Bruce Peninsula Wind Turbine Action Group

Tell us Your Views on the West Road

     Bruce County is planning on a major upgrade of the West Road that runs north and south on the Bruce Peninsula. The budget for this project is set at $15 million.

     It is our understanding that the West Road will be constructed as an Arterial County Road with a 100' Right of Way. According to the Bruce County Official Plan, all County Roads must have a 100 foot right of way. In other words the right of way will be as wide as Highway 6 but the paved surface will be wider, according to the profile plan presented in 2010 by the county.

     The proposed expanded highway is scheduled to travel north from the Oliphant area to Clarke’s Corners, passing through Red Bay, Howdenvale, Pike Bay and Stokes Bay.

     We believe that Bruce County’s plan to widen the West Road on the Bruce Peninsula will lead to construction of transmission towers, bringing a major influx of wind turbine installations.

     Here’s why we think so:–
  1.      Transmission towers may only be constructed on a right of way that is 100-foot wide.

  2.      The representative of a wind developer who announced the building of more than 100 wind turbines on the Bruce Peninsula in 2009 told some of us that the transmission lines for the project would go on the West Road. That developer has now pulled out but the thousands of acres of land that the developer signed up for wind turbines have now been picked up by Tribute Resources.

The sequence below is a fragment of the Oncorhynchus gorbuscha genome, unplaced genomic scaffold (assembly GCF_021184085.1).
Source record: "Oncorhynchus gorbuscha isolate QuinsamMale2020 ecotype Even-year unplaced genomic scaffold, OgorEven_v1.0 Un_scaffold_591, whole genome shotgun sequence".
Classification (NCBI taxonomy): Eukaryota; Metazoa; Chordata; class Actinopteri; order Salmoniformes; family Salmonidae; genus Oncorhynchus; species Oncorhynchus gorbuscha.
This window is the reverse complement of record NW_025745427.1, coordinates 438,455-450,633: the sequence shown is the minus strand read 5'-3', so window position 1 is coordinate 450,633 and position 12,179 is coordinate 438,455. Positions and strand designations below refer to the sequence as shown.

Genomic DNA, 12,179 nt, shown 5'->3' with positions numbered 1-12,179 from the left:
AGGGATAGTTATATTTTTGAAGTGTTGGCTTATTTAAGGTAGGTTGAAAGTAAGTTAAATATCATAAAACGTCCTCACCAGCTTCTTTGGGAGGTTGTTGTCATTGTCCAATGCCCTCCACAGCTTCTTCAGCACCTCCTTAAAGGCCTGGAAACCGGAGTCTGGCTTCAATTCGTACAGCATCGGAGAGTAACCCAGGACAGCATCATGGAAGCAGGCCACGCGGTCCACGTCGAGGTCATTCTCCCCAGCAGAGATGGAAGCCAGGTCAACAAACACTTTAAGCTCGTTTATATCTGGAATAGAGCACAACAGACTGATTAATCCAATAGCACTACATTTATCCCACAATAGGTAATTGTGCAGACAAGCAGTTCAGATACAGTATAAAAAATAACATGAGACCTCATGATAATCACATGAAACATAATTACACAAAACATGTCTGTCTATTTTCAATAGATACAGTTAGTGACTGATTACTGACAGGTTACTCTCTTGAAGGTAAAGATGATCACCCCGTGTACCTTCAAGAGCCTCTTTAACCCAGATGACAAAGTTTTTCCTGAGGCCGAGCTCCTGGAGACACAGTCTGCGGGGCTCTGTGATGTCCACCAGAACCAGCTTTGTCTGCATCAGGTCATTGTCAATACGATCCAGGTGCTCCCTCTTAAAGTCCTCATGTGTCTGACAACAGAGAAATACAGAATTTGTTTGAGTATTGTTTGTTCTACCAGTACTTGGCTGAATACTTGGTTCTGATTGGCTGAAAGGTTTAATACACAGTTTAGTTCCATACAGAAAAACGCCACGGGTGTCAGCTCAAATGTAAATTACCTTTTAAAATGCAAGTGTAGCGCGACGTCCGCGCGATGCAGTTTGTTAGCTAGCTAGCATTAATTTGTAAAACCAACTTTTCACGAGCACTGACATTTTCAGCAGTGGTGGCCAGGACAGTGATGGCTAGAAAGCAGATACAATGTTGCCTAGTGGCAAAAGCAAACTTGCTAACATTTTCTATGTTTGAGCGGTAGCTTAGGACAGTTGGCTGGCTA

3.      In 2010, the Owen Sound Sun Times carried a story saying that Tribute Resources was announcing plans for a 250 turbine wind development called Mar Silver Birch, in the Mar area stretching north from the village of Mar to north of the border of Northern Bruce Peninsula. The same story indicated that Tribute Resources intended to pursue an application to the Ontario Energy Board in 2011 for a leave to construct the new transmission line as well as the necessary routing and environmental studies.

  4.      Tribute Resources, on its website says that they have signed up thousands of acres in Northern Bruce Peninsula and are calling one project The Ferndale Power Corpn. Tribute has also picked up Northern Bruce Peninsula area leases vacated by another wind turbine developer which Tribute is calling their Limberlost Project. Their website says that as soon as transmission capacity is available they will apply to the government for a contract to build wind turbines.

  5.      Tribute Resources also says on its website that it will build its own transmission lines.

  6.      No local approvals are required for erecting transmission towers, as long as the right-of-way is 100-foot wide.

  7.      Bruce County announced it would build the West Road in the early years of 2000, and in 2011 a Ratepayers’ Group in Red Bay took the issue to the OMB. The OMB’s finding was that if the County decided to build a major road there must be a full Environmental Assessment, and there must be formal consultations with the two First Nations in the area.

  8.      There are many sensitive areas in the West Road area, including habitat for the Blanding’s Turtle and the Spotted Turtle. The widening of the West Road will significantly fragment major natural areas.

  9.      Two large scale solar power developers have signed up lands in the Town of South Bruce Peninsula close to the boundary of Northern Bruce Peninsula. Solar power requires transmission lines. In addition, leases for solar power carry a clause saying that lessors agree to “other forms of renewable energy” on their lands.

  10.      The County has announced that it will immediately proceed with the Environmental Assessment process.
     We believe that the West Road should be maintained only as a local road. Fix it up where it is needed, by all means, but do not turn it into a 100' County Road.

Send us your comments at info@bpwtag.ca